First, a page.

In his training for the Dams Raid Johnson practised dropping the mine as his aircraft flew straight towards the target at low level. However, on the Sunday afternoon, McCarthy, Johnson and their colleagues were told that they would be one of the five crews detailed to attack the Sorpe dam, an earth embankment-type dam with a concrete core. This meant they had to fly along the dam wall and drop their mine at its centre. It would roll down the wall on the water side and explode when it reached the correct depth.

McCarthy’s Lancaster was supposed to lead off the wave which was detailed to attack the Sorpe Dam but when a technical problem was discovered on their favoured aircraft they had to transfer to the spare. They realised when they got to the Sorpe Dam that they were the only crew of the five which had got that far. Having to line up a completely different approach, over land and along the dam wall, took them a while to get correct but eventually, on the tenth try, McCarthy managed to make a near-perfect run, getting down to about 30ft, and Johnson released the weapon. However, the dam failed to breach, and the crew had to make their lonely way home.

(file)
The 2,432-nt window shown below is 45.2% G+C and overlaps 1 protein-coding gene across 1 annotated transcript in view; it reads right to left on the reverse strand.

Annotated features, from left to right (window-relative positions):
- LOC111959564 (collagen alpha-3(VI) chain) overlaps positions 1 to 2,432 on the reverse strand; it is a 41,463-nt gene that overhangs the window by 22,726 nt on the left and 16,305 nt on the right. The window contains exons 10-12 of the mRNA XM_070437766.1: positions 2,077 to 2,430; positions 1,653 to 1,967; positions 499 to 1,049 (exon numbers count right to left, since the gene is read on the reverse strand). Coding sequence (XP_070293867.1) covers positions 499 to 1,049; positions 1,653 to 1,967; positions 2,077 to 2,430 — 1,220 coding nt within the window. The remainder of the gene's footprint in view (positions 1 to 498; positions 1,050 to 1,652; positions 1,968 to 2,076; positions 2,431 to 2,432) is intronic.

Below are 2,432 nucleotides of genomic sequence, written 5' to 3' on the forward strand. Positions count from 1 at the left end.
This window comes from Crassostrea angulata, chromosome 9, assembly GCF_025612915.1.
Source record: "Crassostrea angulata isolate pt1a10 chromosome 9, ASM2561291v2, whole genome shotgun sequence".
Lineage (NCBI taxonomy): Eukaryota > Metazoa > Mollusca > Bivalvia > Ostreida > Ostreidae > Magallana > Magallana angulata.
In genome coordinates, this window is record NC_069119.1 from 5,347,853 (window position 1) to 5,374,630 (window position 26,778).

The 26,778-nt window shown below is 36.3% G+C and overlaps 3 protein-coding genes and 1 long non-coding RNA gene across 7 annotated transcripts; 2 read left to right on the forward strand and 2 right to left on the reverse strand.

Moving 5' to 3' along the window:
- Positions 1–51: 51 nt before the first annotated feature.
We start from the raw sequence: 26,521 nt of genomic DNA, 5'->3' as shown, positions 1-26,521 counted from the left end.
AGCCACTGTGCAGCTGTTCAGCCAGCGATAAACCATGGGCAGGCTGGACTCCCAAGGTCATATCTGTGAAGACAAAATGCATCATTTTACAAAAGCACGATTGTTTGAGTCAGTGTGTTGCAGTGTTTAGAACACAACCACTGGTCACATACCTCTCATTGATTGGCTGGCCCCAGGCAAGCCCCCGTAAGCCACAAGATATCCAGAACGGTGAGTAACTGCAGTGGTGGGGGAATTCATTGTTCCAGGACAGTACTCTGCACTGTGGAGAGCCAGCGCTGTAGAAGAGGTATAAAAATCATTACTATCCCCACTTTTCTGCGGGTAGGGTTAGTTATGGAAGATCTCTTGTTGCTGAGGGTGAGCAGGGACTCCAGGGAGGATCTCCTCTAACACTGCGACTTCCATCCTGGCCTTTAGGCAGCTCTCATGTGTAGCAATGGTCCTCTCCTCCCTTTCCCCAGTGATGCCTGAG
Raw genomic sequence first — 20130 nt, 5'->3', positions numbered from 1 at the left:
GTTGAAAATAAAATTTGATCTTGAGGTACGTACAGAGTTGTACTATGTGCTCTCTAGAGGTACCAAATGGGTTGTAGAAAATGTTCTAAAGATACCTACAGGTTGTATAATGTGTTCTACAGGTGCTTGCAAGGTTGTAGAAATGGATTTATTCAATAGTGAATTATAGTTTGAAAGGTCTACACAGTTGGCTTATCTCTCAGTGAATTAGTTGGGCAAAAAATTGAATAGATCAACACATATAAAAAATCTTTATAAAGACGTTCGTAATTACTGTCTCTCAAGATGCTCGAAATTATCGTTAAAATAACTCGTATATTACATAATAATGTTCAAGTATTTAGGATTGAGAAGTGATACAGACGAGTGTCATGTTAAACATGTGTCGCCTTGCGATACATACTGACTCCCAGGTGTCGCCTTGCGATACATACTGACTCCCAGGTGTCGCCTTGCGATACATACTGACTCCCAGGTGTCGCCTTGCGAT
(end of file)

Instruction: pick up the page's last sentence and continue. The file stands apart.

Although AJ-T had failed to breach the dam, Johnson, McCarthy and navigator Don MacLean were all decorated for their part in the raid. Johnson received the DFM and travelled up to Buckingham Palace for the investiture. At that point in his life he was a non-drinker, so he didn’t participate in the festivities that followed. Johnson was commissioned in November 1943 and went on to fly with McCarthy on eighteen more operations with 617 Squadron, up until April 1944. At that point, knowing that Gwyn Johnson was shortly to have their first child, McCarthy insisted that he stand down.